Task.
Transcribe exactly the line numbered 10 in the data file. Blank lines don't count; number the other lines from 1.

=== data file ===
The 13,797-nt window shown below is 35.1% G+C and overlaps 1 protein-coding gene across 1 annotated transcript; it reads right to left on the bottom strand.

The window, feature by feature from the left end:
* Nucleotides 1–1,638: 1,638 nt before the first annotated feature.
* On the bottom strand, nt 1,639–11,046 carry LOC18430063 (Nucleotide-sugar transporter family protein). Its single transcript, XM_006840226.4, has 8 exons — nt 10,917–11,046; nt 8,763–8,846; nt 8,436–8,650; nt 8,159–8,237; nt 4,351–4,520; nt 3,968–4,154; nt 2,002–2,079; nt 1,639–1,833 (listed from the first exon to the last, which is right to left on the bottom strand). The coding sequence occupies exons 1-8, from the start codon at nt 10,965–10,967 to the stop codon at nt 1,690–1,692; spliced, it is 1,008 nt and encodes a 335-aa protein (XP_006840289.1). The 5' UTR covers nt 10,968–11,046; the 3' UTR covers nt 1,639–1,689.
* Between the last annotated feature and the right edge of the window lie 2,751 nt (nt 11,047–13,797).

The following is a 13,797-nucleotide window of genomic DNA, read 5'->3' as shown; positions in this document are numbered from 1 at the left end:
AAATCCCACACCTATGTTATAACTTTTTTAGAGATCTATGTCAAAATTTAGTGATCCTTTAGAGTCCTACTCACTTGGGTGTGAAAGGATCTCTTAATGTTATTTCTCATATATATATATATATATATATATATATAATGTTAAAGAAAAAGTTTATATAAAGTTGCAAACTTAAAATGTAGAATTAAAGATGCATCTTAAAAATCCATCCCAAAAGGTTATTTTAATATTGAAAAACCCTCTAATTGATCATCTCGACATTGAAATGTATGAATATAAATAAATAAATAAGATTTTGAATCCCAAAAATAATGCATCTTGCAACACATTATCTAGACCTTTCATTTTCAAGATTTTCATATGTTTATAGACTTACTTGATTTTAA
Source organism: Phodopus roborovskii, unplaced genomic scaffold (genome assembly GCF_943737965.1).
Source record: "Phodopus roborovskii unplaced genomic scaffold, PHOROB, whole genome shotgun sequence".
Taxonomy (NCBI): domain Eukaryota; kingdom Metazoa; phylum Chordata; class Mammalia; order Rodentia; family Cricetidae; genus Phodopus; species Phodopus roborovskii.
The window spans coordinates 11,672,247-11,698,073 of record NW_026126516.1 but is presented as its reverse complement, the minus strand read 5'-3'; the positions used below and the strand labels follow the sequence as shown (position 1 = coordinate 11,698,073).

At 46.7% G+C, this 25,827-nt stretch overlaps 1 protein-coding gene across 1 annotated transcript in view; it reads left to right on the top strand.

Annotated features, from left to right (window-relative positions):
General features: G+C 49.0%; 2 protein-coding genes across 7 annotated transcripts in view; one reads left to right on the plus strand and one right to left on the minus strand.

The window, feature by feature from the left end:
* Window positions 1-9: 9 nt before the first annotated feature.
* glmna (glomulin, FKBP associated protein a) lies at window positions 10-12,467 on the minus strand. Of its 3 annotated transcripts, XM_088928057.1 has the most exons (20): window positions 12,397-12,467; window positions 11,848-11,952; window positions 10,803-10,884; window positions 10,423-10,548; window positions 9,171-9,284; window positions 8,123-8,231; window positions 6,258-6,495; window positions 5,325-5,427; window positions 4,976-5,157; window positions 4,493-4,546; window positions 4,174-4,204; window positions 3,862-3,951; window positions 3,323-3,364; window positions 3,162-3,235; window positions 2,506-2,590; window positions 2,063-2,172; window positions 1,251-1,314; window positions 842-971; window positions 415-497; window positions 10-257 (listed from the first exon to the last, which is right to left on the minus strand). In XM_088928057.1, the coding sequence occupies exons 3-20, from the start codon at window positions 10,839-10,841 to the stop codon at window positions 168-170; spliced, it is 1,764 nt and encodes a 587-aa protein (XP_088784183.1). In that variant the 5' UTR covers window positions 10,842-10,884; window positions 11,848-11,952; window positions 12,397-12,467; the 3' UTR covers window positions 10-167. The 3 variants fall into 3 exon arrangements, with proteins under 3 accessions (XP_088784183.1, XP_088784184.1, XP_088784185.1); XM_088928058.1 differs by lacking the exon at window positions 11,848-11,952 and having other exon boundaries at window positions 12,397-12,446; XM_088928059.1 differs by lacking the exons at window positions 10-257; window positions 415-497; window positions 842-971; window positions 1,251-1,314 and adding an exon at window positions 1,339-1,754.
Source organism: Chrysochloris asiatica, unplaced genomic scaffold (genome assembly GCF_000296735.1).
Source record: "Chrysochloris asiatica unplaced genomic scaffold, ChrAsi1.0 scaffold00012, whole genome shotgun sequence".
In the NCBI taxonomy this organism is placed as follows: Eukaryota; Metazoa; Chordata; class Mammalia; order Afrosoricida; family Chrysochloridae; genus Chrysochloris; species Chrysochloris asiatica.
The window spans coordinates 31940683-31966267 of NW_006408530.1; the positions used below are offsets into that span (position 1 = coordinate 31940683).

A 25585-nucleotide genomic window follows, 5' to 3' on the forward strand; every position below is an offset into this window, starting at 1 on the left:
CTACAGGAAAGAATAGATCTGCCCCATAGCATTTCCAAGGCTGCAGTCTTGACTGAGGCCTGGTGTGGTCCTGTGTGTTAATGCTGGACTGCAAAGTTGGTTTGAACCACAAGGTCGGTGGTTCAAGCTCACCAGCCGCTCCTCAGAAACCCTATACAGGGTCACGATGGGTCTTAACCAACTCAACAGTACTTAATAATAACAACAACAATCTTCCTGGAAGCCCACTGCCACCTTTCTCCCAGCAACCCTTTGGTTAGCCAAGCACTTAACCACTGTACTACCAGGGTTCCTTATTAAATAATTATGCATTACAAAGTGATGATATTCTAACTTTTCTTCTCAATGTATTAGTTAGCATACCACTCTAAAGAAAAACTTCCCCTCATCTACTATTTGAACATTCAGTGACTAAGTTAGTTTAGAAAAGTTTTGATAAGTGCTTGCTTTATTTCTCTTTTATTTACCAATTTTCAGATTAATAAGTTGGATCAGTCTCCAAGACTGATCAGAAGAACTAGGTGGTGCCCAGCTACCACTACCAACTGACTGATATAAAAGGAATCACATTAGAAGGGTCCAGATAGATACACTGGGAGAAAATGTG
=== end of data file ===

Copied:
Taxonomy (NCBI): domain Eukaryota; kingdom Metazoa; phylum Chordata; class Mammalia; order Rodentia; family Cricetidae; genus Phodopus; species Phodopus roborovskii.